The year that was 1940 in Coffs Harbour
A SMALL fishing and banana growing town, Coffs Harbour in the 1940s was vastly different to today's city. Times of peace were about to change.
1940: The School of Arts held a meeting in late January of 1940 that led to the formation of the Coffs Harbour Soldiers and Sailors Welfare and Comfort Fund, to assist those involved in the war. More than 200 Coffs Coast locals had enlisted in the armed forces by June.
The sport of fishing took over the Coffs Coast, with many locals taking up professional and amateur levels of the activity. Six marlin, including one weighing nearly 200 pounds, were caught in a weekend in February.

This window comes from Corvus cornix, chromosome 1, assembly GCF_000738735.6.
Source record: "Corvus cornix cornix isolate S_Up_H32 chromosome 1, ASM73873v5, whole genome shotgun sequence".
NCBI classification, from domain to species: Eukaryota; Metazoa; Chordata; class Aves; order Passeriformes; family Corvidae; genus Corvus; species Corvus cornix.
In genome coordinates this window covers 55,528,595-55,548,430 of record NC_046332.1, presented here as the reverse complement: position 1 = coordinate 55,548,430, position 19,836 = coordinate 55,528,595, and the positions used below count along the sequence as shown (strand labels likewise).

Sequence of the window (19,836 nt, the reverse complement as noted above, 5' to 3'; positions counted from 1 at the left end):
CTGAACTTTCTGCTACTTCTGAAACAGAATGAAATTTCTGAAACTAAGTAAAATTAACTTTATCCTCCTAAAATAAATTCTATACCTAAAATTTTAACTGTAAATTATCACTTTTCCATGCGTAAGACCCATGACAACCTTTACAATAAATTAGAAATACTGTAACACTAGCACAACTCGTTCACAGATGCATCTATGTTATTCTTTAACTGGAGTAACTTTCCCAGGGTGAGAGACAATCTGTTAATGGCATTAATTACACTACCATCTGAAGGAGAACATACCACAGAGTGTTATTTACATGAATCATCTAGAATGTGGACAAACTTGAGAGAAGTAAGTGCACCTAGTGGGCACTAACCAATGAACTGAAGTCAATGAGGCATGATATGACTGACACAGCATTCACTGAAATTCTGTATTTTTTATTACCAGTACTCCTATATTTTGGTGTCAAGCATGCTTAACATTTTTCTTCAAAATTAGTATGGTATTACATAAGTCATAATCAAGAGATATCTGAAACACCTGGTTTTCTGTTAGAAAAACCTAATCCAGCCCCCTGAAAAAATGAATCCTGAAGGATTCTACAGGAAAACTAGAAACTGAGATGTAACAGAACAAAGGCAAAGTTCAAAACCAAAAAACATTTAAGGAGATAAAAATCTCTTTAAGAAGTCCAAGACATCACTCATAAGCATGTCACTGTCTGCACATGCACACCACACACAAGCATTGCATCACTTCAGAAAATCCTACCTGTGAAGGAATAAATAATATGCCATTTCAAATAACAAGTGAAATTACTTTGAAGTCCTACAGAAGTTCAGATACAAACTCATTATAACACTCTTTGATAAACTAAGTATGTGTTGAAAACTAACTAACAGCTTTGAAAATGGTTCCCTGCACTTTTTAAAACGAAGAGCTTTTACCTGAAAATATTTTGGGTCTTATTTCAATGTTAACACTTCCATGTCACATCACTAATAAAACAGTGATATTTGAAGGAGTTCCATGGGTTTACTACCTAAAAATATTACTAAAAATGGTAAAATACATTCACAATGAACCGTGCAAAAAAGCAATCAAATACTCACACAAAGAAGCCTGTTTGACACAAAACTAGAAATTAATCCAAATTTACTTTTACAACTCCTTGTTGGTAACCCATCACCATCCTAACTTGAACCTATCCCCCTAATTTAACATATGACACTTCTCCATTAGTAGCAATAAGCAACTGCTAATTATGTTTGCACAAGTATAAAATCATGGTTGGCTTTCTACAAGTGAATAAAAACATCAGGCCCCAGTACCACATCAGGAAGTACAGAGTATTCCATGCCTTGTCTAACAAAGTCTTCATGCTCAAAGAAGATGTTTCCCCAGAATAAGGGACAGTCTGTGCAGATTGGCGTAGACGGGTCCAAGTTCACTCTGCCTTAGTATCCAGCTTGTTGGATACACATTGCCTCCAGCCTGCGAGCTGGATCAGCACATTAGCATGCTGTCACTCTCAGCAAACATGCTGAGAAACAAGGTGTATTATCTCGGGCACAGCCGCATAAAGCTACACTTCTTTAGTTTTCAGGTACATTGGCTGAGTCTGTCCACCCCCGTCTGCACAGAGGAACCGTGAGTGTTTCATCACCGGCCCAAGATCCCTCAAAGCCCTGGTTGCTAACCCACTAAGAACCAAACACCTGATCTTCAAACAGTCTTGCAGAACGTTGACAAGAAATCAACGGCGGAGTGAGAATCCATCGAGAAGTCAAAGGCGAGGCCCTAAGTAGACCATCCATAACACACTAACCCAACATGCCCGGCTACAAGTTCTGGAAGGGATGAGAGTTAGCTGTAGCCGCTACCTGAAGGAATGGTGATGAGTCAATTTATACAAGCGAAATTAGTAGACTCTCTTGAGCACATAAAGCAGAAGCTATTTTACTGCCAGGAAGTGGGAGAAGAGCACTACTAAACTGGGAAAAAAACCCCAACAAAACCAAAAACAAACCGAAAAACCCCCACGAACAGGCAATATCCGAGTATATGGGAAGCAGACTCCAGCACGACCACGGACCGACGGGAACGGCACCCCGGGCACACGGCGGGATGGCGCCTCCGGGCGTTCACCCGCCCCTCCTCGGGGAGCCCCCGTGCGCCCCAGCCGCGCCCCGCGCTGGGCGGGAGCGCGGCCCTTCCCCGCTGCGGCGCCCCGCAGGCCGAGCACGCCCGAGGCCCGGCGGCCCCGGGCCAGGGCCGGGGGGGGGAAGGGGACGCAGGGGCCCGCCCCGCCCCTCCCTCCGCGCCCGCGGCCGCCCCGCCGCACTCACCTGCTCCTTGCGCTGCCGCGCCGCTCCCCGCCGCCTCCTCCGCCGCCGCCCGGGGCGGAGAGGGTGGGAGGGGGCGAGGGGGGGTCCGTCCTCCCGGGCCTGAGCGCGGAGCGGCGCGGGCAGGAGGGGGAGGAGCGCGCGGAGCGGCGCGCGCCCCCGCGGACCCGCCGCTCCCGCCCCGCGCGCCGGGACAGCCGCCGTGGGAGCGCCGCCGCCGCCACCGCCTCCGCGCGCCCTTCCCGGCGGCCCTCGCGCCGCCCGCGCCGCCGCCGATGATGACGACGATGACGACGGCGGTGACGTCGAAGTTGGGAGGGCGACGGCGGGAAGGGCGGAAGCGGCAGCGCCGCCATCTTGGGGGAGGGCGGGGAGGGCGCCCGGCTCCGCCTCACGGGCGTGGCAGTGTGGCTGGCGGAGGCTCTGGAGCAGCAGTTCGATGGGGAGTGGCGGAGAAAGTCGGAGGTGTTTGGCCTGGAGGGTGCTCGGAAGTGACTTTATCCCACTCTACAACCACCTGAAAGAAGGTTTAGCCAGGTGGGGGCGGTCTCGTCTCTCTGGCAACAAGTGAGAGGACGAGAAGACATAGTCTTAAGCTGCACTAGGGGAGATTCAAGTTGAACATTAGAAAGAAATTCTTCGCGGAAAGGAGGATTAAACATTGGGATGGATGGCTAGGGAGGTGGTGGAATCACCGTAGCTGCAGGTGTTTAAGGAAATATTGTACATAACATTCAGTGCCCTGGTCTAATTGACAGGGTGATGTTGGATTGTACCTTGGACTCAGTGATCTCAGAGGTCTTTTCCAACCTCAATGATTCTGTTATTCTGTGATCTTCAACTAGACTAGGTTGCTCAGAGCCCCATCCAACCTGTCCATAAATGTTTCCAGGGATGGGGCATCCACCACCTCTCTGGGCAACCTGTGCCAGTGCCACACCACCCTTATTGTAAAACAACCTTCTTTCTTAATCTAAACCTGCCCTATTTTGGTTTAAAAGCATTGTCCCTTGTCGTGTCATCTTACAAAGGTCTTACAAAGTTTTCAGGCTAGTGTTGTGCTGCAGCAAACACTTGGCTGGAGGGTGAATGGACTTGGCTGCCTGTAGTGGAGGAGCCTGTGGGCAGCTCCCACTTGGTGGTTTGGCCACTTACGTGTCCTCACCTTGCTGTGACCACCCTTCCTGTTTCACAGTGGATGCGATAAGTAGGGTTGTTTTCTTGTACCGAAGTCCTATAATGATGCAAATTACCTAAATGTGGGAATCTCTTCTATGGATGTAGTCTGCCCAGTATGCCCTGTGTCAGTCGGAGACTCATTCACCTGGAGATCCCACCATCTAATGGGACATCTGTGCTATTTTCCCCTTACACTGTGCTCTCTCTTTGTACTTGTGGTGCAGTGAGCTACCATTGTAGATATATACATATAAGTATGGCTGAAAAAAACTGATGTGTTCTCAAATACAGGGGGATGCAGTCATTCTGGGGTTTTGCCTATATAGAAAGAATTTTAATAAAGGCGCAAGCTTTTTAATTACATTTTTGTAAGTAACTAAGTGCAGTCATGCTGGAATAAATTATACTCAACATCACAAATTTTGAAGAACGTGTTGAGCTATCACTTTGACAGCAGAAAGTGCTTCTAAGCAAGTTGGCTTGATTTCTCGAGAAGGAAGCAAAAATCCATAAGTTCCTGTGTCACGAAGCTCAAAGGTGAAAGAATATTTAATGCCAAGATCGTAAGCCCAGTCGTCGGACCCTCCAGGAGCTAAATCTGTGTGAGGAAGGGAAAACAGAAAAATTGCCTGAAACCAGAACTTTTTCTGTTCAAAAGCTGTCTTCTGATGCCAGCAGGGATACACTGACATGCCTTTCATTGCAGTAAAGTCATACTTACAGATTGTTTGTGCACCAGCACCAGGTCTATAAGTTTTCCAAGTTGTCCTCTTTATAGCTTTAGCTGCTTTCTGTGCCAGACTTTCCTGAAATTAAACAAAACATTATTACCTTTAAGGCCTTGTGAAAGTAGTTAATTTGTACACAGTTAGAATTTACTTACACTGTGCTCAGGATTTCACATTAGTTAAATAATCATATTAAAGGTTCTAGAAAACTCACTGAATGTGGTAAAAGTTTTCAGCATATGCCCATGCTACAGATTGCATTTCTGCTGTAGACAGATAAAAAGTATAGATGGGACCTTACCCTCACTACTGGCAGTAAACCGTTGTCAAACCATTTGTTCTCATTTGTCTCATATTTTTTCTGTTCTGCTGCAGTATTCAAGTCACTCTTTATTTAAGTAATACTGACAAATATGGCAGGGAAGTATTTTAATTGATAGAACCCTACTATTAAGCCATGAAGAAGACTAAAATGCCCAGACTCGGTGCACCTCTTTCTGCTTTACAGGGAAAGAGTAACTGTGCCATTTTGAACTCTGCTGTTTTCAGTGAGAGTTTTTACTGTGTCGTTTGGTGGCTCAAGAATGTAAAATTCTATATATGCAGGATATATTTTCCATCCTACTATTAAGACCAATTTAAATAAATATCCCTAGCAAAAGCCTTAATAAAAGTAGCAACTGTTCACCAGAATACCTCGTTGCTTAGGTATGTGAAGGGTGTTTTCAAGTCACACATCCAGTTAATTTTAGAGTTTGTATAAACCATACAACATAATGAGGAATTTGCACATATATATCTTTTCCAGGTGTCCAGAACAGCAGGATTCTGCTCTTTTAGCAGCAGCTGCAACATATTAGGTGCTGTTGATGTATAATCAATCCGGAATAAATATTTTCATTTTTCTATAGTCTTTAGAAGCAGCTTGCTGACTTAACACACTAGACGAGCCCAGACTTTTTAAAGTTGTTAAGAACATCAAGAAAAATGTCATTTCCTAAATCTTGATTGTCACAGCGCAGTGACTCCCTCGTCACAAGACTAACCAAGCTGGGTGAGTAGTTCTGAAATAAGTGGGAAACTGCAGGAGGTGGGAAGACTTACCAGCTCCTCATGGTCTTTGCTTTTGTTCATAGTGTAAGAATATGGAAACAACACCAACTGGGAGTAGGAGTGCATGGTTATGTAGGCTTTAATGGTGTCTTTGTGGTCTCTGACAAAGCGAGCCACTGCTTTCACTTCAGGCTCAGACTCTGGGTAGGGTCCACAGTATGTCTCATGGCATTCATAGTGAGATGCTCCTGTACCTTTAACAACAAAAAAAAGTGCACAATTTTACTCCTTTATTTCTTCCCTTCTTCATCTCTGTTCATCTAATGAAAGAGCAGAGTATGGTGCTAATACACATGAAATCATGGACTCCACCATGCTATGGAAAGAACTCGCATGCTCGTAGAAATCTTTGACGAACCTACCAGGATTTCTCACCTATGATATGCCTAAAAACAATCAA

WORK on the Coffs Harbour breakwater was significantly scaled back, with 30 of the 90 employees stood down.
Coffs Harbour was subject to heavy rains again, with the CBD receiving 12 inches in 18 hours in addition to gale-force winds. The Advocate reported that water was "up to the running boards of cars along Coramba Rd".
The Fitzroy Hotel was damaged by fire in April. The roof and the top floor were the worst of the damaged areas and damage was estimated to be about 10,000 pounds.
Hotel owners Tooth and Co announced the hotel would be demolished and entirely rebuilt, at a cost of 20,000 pounds. It reopened in October 1941.
Fire then destroyed the Hampden Hotel and a nearby business in Coramba in October.
1941: On the cricket field, Coramba produced an outstanding season, scoring a total of 2085 runs throughout the season, for 131wickets, producing an average of 15.9runs per wicket.